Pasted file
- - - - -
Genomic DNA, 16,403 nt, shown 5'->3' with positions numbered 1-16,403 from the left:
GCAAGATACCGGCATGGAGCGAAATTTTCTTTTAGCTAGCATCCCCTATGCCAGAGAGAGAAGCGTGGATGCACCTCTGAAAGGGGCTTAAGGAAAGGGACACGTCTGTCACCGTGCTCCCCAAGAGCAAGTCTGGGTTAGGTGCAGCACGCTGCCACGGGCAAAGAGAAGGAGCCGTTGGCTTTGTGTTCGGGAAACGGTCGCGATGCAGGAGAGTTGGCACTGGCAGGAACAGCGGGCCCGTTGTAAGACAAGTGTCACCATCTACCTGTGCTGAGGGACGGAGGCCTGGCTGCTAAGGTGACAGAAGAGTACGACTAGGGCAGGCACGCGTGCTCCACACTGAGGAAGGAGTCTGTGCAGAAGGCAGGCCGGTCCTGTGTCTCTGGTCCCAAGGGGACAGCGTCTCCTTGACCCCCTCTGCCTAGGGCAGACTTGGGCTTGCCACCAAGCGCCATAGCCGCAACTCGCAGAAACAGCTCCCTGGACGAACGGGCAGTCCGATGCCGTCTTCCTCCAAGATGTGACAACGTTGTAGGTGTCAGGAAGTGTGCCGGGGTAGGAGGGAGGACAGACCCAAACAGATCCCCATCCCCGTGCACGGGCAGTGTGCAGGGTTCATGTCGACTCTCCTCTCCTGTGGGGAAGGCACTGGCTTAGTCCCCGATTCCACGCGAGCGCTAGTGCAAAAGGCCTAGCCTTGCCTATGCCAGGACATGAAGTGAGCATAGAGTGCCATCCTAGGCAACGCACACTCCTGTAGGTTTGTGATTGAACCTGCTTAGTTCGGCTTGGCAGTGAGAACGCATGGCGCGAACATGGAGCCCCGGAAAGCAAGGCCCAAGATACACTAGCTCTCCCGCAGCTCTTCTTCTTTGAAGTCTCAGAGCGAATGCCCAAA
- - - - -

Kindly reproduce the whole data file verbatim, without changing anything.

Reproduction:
Genomic DNA, 16,403 nt, shown 5'->3' with positions numbered 1-16,403 from the left:
GCAAGATACCGGCATGGAGCGAAATTTTCTTTTAGCTAGCATCCCCTATGCCAGAGAGAGAAGCGTGGATGCACCTCTGAAAGGGGCTTAAGGAAAGGGACACGTCTGTCACCGTGCTCCCCAAGAGCAAGTCTGGGTTAGGTGCAGCACGCTGCCACGGGCAAAGAGAAGGAGCCGTTGGCTTTGTGTTCGGGAAACGGTCGCGATGCAGGAGAGTTGGCACTGGCAGGAACAGCGGGCCCGTTGTAAGACAAGTGTCACCATCTACCTGTGCTGAGGGACGGAGGCCTGGCTGCTAAGGTGACAGAAGAGTACGACTAGGGCAGGCACGCGTGCTCCACACTGAGGAAGGAGTCTGTGCAGAAGGCAGGCCGGTCCTGTGTCTCTGGTCCCAAGGGGACAGCGTCTCCTTGACCCCCTCTGCCTAGGGCAGACTTGGGCTTGCCACCAAGCGCCATAGCCGCAACTCGCAGAAACAGCTCCCTGGACGAACGGGCAGTCCGATGCCGTCTTCCTCCAAGATGTGACAACGTTGTAGGTGTCAGGAAGTGTGCCGGGGTAGGAGGGAGGACAGACCCAAACAGATCCCCATCCCCGTGCACGGGCAGTGTGCAGGGTTCATGTCGACTCTCCTCTCCTGTGGGGAAGGCACTGGCTTAGTCCCCGATTCCACGCGAGCGCTAGTGCAAAAGGCCTAGCCTTGCCTATGCCAGGACATGAAGTGAGCATAGAGTGCCATCCTAGGCAACGCACACTCCTGTAGGTTTGTGATTGAACCTGCTTAGTTCGGCTTGGCAGTGAGAACGCATGGCGCGAACATGGAGCCCCGGAAAGCAAGGCCCAAGATACACTAGCTCTCCCGCAGCTCTTCTTCTTTGAAGTCTCAGAGCGAATGCCCAAA